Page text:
121

Files generally indicate their encoding with a file header. There are many examples here. However, even reading the header you can never be sure what encoding a file is really using. For example, a file with the first three bytes 0xEF,0xBB,0xBF is probably a UTF-8 encoded file. However, it might be an ISO-8859-1 file which happens to start with the ...


30

Size is not so much of an issue, the ability to query and maintain the data however is. If, for example, Greenhaven Press decides they want to change their name to Greenhaven Press International, you'll have to find the record, deserialize it, change it, serialize it, pump it back into the database. Consider this: does storing these objects as serialized ...


25

You cannot. If you could do that, there would not be so many web sites or text files with “random gibberish” out there. That's why the encoding is usually sent along with the payload as meta data. In case it's not, all you can do is a “smart guess” but the result is often ambiguous since the same byte sequence might be valid in several encodings.


23

That would be super obnoxious. You: Wouldn't be able to see them all at once Wouldn't be able to place comments explaining why things are set the way they are Wouldn't be able to have documentation on what commands do, or what possible options are right in the configuration It would make backing up/version controlling your configs more obnoxious. Using a ...


15

On Linux (and 1980s era Unixes), a storage device (quite often a disk partition on some hard disk, or on some SSD) is a block device (see this) so is a [sub-]sequence of blocks (which is the basic unit of physical I/O). The physical block size depends on the hardware (old IDE disks had a block size of 512 bytes, new large SATA disks have a block size of ...


12

In the vast majority of languages and frameworks, the stream is an abstract concept, and methods can be designed to accept generic streams (which can be substituted for in-memory data) instead of concrete file system objects. I personally have not found much benefit to unit-testing file operations beyond that level, because there are so many things that can ...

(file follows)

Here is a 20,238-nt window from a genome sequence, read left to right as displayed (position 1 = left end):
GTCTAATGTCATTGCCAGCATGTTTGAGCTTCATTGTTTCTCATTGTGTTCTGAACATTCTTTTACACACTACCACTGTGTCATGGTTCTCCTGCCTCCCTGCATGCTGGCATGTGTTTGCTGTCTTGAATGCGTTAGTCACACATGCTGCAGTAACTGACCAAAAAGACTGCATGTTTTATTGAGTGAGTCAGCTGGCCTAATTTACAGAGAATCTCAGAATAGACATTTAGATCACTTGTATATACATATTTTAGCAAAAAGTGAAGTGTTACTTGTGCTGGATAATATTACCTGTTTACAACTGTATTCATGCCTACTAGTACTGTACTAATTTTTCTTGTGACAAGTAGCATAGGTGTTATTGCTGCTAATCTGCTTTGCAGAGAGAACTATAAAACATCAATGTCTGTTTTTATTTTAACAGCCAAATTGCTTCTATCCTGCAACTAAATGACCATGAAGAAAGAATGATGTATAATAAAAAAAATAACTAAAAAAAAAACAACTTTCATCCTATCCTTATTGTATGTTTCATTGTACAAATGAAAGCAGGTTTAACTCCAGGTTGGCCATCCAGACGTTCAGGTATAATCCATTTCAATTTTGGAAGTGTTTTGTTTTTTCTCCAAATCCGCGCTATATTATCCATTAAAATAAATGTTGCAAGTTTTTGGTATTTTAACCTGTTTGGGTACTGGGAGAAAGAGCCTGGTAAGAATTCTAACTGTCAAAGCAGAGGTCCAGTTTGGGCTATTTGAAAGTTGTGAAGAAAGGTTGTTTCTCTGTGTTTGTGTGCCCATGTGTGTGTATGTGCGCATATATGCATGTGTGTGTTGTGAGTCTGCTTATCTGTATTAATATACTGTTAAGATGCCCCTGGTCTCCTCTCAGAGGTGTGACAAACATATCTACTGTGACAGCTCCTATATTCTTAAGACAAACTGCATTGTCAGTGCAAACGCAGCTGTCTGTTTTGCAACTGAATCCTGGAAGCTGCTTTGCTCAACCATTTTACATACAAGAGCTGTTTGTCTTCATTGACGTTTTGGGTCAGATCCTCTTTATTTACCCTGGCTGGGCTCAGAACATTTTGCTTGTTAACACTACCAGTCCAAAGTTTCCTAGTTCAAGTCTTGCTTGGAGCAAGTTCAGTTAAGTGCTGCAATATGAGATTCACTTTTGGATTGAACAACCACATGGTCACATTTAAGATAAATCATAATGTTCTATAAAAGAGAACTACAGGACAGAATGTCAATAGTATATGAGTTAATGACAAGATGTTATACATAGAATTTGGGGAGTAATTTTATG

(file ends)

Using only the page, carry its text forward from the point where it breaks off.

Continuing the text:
11

Given that most file systems store the contents of files in individual blocks that are not necessarily contiguous on the physical disk, but linked via pointer structures, it seems that such a mode - "inserting" rather than "appending" or "overwriting" - ought to be possible, and could certainly be made more efficient than what we have to do now: read the ...


11

Theoretically, you could implement a file that would allow this sort of thing. For maximum flexibility, though, you'd need to store a pointer to the next byte along with every byte in the file. Assuming a 64-bit pointer, that would mean that 8 of every 9 bytes of your file would be composed of internal pointers. So it would take 9000 bytes of space to ...


11

Yes, if you only do the replacement on Windows, and turn it off when running on other systems. Doing the replacement on Unix-like systems is wrong because \ is a valid character in a file or directory name on Unix-like platforms. On these platforms, only NUL and / are forbidden in file and directory names. Also, some Windows API functions (mostly the lower ...


11

It's called deduplication. Some filesystems do it (like ZFS), some block-level storage systems do it (like NetApp), some backup systems do it (rsnapshot), source code managment systems do it (Git, bzr, fossil) It's not so rare, just that until recently it was an expensive option for generic filesystems. Note that it's not a good idea to do it as you ...


10

"Consumer-oriented" (whatever that may mean) usages tend to use Title Case, even in the Unix world. This is more often the case when the organization in question has people whose whole job is to think about user experience. For example, my Ubuntu desktop has folders in the home directory called Downloads, Pictures, Documents, etc. Same goes for my OSX ...


10

There are two reasons why this is desirable. Directories cannot be arbitrarily large. E.g. some (reasonably modern!) filesystems are limited to 32000 entries in a single directory. The number of commits in the Linux kernel is in that order of magnitude. Subdividing the commits by their first two hex digits limits the top-level size to 256 entries. The sub-...


9

This really depends on the DB system, but one major thing you have to consider with BLOBs is transaction processing. By externalization to the filesystem, one takes changes to the binary data out of the transactions. That will typically result in faster write operations, opposed to the situation where the DB assures you ACID compliance with full rollback ...